No Insulation at the Rim Joist

Had a rare chilly day in Houston last week (actually several). Conditions allowed us to capture this infrared image of a $3M home.

Hey Chuck, educate me and tell me what I am looking at.

I see an open door and a yellow streak, what does that indicate.?

Marcel :slight_smile:

Sorry for the lack of context. The image is the side of the house. The yellow band is the heat loss that is occurring at the joist ends between the 1st floor ceiling and the 2nd floor (you can see the joist ends in the band). The builder did not insulate the space between the joists supporting the second floor at the perimeter. BTW: the vertical stripe at the lower left is a Freon line to a split room type heat pump in one of the garages.

Here’s a couple more shots.

Thanks Chuck, I see it clear now.
Nice pictures. Amazing to see the temperature differences.

Marcel :):smiley:


I find more of these cavities empty, than I do properly insulated.

Is there an HVAC duct between floors?

Those are dollar signs ($$$) flying out of the house.

I’ve just never had one yield that distinctive an image from the exterior before, so I thought I would share it for its novelty sake. This was through a three coat stucco system. I was actually trying to pick up moisture in the stucco, because the house has a lot of stucco issues, but we hadn’t had much rain for a while (except that day).

I’ve inspected this house three times now. First when my client purchased it in 06 (with two follow-up reinspections), then again in 08 and once more in 09. Client has never lived in it yet. It’s interesting to see how the problem areas have progressed over the years with no one living in the house. Inspecting it annually is lucrative, but makes for a very long day. The last report ran 75 pages long (six HVAC systems). A bunch of the wood windows are rotted, so she is contemplating a $128K proposal to replace all of them with mahogany:shock:.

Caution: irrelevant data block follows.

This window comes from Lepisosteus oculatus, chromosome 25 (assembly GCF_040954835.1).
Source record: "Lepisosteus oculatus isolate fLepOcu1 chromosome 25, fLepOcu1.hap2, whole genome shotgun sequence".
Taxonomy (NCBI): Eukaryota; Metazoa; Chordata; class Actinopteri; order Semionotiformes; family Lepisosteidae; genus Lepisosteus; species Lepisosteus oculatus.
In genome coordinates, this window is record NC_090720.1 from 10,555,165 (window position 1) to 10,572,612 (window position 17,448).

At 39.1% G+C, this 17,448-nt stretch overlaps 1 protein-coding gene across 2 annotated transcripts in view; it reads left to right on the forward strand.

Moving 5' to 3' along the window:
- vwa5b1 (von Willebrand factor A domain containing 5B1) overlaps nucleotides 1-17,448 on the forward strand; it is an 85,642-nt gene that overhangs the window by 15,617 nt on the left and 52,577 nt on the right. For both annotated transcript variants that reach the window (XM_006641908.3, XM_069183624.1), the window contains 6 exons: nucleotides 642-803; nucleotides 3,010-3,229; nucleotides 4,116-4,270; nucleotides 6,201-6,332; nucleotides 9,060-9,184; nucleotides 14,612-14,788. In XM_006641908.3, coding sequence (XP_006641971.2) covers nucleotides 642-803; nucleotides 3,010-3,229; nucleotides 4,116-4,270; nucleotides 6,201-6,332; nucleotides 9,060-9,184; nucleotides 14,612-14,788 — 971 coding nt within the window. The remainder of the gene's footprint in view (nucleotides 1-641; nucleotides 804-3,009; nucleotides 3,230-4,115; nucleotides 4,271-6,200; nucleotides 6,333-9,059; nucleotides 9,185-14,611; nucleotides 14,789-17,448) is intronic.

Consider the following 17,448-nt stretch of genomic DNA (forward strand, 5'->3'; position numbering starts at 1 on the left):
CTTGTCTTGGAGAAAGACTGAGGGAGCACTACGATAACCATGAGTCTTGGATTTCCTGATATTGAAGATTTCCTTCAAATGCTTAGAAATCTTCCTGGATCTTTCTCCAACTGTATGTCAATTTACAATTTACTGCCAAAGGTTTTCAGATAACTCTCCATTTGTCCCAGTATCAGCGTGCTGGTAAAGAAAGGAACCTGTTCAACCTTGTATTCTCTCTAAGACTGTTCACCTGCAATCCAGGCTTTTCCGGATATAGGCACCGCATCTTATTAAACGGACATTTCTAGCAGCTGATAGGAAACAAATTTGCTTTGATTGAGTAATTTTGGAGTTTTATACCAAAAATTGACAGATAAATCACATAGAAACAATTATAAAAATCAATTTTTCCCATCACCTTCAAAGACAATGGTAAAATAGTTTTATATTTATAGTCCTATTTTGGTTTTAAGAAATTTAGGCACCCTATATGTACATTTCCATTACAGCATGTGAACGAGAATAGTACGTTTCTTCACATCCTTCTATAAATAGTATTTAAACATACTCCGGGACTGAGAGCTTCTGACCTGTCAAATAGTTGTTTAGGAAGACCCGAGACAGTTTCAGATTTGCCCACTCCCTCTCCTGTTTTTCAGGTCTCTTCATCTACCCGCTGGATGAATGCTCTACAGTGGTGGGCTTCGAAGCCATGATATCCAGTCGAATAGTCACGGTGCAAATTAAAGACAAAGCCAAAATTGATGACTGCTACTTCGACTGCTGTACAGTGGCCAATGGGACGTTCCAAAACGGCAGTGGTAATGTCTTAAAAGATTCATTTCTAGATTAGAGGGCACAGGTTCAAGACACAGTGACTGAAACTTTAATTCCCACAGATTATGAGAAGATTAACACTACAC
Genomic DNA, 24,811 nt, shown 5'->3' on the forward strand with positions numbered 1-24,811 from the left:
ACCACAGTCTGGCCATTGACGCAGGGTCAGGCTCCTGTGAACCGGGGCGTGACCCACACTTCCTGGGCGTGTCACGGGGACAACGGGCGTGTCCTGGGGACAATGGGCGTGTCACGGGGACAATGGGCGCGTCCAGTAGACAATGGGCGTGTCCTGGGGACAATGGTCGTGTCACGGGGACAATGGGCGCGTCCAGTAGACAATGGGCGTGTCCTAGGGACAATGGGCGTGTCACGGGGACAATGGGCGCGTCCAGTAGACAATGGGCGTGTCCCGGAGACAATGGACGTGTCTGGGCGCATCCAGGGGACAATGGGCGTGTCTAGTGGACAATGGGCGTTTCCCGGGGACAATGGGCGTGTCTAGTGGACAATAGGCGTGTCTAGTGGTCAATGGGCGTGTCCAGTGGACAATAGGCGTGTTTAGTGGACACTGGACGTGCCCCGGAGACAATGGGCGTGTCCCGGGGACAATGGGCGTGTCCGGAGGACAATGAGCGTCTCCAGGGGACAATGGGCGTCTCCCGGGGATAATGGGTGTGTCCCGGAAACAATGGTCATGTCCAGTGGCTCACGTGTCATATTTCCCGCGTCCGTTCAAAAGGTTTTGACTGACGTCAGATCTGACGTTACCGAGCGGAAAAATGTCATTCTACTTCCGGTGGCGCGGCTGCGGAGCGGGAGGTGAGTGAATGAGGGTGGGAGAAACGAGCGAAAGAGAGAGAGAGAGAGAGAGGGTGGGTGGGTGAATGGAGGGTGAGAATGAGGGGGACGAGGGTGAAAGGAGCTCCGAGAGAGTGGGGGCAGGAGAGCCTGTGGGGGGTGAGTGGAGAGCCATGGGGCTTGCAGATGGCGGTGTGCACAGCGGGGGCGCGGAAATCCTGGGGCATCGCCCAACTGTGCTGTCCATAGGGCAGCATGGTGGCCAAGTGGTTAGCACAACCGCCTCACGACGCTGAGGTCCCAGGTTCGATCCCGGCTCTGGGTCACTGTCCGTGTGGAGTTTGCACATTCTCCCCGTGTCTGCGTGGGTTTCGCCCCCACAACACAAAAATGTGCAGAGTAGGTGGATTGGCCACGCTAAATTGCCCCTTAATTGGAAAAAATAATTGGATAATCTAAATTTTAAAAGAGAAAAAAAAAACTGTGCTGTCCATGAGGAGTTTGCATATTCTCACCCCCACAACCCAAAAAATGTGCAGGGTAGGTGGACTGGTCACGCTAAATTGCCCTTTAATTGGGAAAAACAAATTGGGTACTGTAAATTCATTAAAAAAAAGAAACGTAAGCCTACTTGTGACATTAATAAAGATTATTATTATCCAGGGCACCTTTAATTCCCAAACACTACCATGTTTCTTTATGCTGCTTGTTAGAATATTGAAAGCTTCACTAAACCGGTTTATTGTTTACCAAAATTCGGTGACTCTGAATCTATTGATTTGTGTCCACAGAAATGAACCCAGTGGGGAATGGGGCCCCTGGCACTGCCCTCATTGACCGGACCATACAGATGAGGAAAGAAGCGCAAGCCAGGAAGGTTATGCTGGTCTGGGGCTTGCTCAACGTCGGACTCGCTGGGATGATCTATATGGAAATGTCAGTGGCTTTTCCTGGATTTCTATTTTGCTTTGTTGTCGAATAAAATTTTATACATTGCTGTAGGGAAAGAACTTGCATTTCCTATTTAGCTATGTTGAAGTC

Good images! We see this sort of thing often. Regardless of the climate, rim-joists should be insulated AND air sealed. It is not enough to simply push fiberglass batts into the spaces! The big problem with this area is it is a source of air leakage at the floor level and that causes major discomfort problems. You can see some of this in one of your images. I suggest you enhance air leakage either with a blower door test or by turning on the house vent fans.

Existing homes can often be retrofitted by blowing cellulose into the area, either from inside (floor or ceiling) or from the exterior using “bag and blow” technique. Of course a follow-up inspection after the work is also recommended!

Thermally yours,

John Snell
ASNT NDT Thermal/Infrared Level III #48166
Snell Infrared

This looks as if the client has ‘air wash’ going through unsealed fiberglass insulation.